Productive pasture management for small landholders

Page last updated: Thursday, 14 December 2017 - 2:21pm

Please note: This content may be out of date and is currently under review.

Pasture selection

Annual pastures are those that germinate at the break of the season. They grow, flower, set seed and then die off during late spring. 

Once sown, annual pastures should not require any further re-seeding for many years if managed correctly.

Perennial pastures are those that generally remain alive and green all year round such as couch, kikuyu, Rhodes grass, lucerne and strawberry clover.

The balance of winter and summer growth varies between species and is influenced by the availability of summer moisture.

Perennial pastures generally require rotational grazing and higher management input as they are inclined to thin out over time.

Mixtures

It is best to mix annual and perennial species that have different growth habits and resistance to insects. A suitable mix may include three legumes and two grasses.

It is possible to have a thriving winter annual pasture and a productive summer perennial pasture in the same paddock.

It is a good idea to seek specific advice on the selection of varieties once you have established your land management types and other environmental conditions.

Annual legumes

Subterranean clover is typically the dominant legume for all pasture mixes on mildly acidic sandy loam and loam soils. Recommended varieties and their features can be found on our Subterranean clover page.

Other annual clover varieties include Paradana balansa clover, Nitro-plus Persian clover, Cefalu arrowleaf clover, crimson clover and Hykon rose clover.

Your choice will depend on the characteristics of your block, including rainfall reliability, soil texture, your proposed grazing management and the incidence of insects and disease.

Several annual legume varieties may be used together to give variable growing times and to increase the probability that at least one will persist in difficult conditions.

Two other types of annual legumes, serradella and medic, may be added for specific soil types and climatic conditions.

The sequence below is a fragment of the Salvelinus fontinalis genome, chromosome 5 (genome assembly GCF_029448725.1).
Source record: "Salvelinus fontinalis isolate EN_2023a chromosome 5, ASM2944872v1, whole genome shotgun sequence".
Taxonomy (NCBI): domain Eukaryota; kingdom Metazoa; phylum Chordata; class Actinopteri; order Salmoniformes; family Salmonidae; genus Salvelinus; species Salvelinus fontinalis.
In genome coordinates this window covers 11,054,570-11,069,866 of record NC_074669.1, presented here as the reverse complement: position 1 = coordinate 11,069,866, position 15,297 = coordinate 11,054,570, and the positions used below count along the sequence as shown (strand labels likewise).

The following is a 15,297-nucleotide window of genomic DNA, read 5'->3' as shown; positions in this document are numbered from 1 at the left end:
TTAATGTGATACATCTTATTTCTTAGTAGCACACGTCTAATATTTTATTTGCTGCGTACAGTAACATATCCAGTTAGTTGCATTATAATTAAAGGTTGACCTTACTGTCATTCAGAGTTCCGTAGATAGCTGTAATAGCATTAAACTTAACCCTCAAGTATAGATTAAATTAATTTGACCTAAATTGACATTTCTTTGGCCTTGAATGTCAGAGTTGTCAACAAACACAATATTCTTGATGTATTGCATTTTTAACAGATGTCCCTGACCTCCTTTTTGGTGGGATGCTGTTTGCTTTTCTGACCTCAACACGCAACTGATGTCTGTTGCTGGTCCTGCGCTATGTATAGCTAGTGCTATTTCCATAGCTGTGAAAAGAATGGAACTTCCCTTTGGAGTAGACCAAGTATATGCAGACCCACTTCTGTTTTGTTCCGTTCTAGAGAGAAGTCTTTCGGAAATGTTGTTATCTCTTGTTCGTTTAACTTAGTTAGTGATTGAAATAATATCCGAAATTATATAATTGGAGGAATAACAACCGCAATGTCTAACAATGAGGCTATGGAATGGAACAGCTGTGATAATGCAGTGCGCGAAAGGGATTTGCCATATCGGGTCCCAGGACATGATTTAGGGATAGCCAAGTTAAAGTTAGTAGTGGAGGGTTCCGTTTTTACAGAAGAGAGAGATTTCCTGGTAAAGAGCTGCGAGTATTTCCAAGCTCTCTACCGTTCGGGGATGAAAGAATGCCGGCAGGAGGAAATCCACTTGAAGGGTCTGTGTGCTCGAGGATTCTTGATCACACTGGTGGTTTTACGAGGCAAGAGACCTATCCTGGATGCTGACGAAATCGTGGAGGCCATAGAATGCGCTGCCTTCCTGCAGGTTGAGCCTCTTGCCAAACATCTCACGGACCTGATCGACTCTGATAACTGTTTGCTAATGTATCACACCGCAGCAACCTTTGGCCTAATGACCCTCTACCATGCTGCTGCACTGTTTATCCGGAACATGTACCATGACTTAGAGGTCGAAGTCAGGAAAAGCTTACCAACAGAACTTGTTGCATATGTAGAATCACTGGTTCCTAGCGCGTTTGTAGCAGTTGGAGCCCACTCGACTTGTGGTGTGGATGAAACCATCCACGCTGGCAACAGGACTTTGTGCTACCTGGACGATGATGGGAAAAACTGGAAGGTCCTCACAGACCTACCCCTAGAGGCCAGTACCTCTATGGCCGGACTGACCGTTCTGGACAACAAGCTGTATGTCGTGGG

Serradella such as French serradella and yellow serradella will survive on more acidic and sandier soils where other annual legumes and medics tend to perform poorly.

Medics are more suited to heavy loam soils, but are very susceptible to low pH (acidic) soils.

If you are growing a legume species for the first time, it will need to be inoculated with an appropriate soil bacterium (rhizobia); this is required so the plants properly fix nitrogen (N) when growing.

Just before planting, seed is coated with inoculant that comes in small bags of peat (be sure to match the right strain of rhizobia for the variety).

Lime is then added to the seed to provide the rhizobia with an alkaline environment when the seed is planted.

It is important to use agricultural lime — slaked or hydrated lime is too alkaline and will kill the rhizobia. Dry granular inoculant is now an alternative and comes in a vermiculite or clay based granule that is mixed with the seed.

Annual grasses

There is a large range of annual ryegrasses and new varieties appear each year. Dargo, Rocket, Tetila Gold, Pronto, Safeguard, Surrey, Adrenalin, Concord and others all have their different advantages.

Be aware that annual ryegrass toxicity (ARGT), can be a livestock health problem associated with some annual ryegrasses - long season ryegrass types are less troublesome than others.

Perennial legumes

Palestine strawberry clover is the main perennial clover used on non-irrigated pasture. It requires permanently moist soils, yet tolerates drought and mildly saline conditions and prefers a near neutral soil pH.

Lucerne maybe an option in some situations, particularly where there is access to irrigation over summer.

Perennial grasses

Winter active/summer dormant perennial grasses include perennial ryegrass, phalaris, cocksfoot and tall fescue.

They are well suited to land south of a line between Busselton, Lake Muir, Mt Barker and Cape Riche in Western Australia.

Cocksfoot and phalaris are the most drought tolerant, however phalaris can be toxic — especially if grown as a dominant species. Giving animals a mix of pasture is always safer.

Sub-tropical grasses

Sub-tropical grasses tend to be more active in spring and summer and have less tolerance of frost.

Rhodes grass is generally recommended as it has excellent spreading capability. Varieties include Callide, Finecut, Topcut and Katambora.

Kikuyu, couch, paspalum and Gatton panic are other perennial sub-tropical grasses in use. Kikuyu can be invasive in summer moist areas like creeklines.